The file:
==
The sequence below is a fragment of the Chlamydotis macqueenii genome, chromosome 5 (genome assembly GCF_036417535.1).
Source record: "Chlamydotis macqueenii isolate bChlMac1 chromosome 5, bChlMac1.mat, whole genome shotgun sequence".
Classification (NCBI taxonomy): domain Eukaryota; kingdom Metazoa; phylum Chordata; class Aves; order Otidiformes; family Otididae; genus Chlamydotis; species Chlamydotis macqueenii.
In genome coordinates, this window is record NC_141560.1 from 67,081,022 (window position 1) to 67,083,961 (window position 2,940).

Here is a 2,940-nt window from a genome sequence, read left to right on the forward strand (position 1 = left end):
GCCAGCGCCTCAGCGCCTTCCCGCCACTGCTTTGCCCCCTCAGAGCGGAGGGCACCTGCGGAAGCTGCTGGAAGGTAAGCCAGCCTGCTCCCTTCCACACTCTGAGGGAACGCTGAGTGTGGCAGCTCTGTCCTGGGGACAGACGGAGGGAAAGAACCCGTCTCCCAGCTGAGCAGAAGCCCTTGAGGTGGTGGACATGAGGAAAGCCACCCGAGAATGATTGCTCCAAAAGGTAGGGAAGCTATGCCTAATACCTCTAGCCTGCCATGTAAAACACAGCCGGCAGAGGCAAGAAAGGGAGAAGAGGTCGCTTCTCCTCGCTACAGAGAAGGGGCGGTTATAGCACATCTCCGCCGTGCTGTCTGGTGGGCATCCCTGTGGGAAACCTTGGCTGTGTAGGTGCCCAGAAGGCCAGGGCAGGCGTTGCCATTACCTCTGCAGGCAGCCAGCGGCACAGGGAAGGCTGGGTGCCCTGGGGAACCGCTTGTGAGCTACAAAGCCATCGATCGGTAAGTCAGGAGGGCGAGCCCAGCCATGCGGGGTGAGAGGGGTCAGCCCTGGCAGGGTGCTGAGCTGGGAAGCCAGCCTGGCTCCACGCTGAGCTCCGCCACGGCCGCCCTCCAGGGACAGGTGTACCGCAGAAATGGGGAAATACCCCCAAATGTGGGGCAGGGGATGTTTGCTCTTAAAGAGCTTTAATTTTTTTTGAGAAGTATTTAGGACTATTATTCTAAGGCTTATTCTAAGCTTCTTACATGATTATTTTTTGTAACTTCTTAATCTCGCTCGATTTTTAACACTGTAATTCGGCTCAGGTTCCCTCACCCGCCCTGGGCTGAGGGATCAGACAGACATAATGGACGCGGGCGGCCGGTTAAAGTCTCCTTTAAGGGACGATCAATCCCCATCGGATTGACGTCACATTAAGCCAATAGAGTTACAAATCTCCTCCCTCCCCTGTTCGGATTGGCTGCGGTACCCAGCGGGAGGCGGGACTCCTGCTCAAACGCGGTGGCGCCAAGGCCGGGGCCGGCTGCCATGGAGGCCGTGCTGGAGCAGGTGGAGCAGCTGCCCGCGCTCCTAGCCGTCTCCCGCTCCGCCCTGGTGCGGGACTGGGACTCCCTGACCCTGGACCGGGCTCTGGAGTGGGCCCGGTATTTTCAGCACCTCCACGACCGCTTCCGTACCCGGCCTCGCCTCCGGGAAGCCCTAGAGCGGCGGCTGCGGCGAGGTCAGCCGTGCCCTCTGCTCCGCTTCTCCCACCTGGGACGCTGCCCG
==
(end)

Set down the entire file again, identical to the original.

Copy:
The sequence below is a fragment of the Chlamydotis macqueenii genome, chromosome 5 (genome assembly GCF_036417535.1).
Source record: "Chlamydotis macqueenii isolate bChlMac1 chromosome 5, bChlMac1.mat, whole genome shotgun sequence".
Classification (NCBI taxonomy): domain Eukaryota; kingdom Metazoa; phylum Chordata; class Aves; order Otidiformes; family Otididae; genus Chlamydotis; species Chlamydotis macqueenii.
In genome coordinates, this window is record NC_141560.1 from 67,081,022 (window position 1) to 67,083,961 (window position 2,940).

Here is a 2,940-nt window from a genome sequence, read left to right on the forward strand (position 1 = left end):
GCCAGCGCCTCAGCGCCTTCCCGCCACTGCTTTGCCCCCTCAGAGCGGAGGGCACCTGCGGAAGCTGCTGGAAGGTAAGCCAGCCTGCTCCCTTCCACACTCTGAGGGAACGCTGAGTGTGGCAGCTCTGTCCTGGGGACAGACGGAGGGAAAGAACCCGTCTCCCAGCTGAGCAGAAGCCCTTGAGGTGGTGGACATGAGGAAAGCCACCCGAGAATGATTGCTCCAAAAGGTAGGGAAGCTATGCCTAATACCTCTAGCCTGCCATGTAAAACACAGCCGGCAGAGGCAAGAAAGGGAGAAGAGGTCGCTTCTCCTCGCTACAGAGAAGGGGCGGTTATAGCACATCTCCGCCGTGCTGTCTGGTGGGCATCCCTGTGGGAAACCTTGGCTGTGTAGGTGCCCAGAAGGCCAGGGCAGGCGTTGCCATTACCTCTGCAGGCAGCCAGCGGCACAGGGAAGGCTGGGTGCCCTGGGGAACCGCTTGTGAGCTACAAAGCCATCGATCGGTAAGTCAGGAGGGCGAGCCCAGCCATGCGGGGTGAGAGGGGTCAGCCCTGGCAGGGTGCTGAGCTGGGAAGCCAGCCTGGCTCCACGCTGAGCTCCGCCACGGCCGCCCTCCAGGGACAGGTGTACCGCAGAAATGGGGAAATACCCCCAAATGTGGGGCAGGGGATGTTTGCTCTTAAAGAGCTTTAATTTTTTTTGAGAAGTATTTAGGACTATTATTCTAAGGCTTATTCTAAGCTTCTTACATGATTATTTTTTGTAACTTCTTAATCTCGCTCGATTTTTAACACTGTAATTCGGCTCAGGTTCCCTCACCCGCCCTGGGCTGAGGGATCAGACAGACATAATGGACGCGGGCGGCCGGTTAAAGTCTCCTTTAAGGGACGATCAATCCCCATCGGATTGACGTCACATTAAGCCAATAGAGTTACAAATCTCCTCCCTCCCCTGTTCGGATTGGCTGCGGTACCCAGCGGGAGGCGGGACTCCTGCTCAAACGCGGTGGCGCCAAGGCCGGGGCCGGCTGCCATGGAGGCCGTGCTGGAGCAGGTGGAGCAGCTGCCCGCGCTCCTAGCCGTCTCCCGCTCCGCCCTGGTGCGGGACTGGGACTCCCTGACCCTGGACCGGGCTCTGGAGTGGGCCCGGTATTTTCAGCACCTCCACGACCGCTTCCGTACCCGGCCTCGCCTCCGGGAAGCCCTAGAGCGGCGGCTGCGGCGAGGTCAGCCGTGCCCTCTGCTCCGCTTCTCCCACCTGGGACGCTGCCCG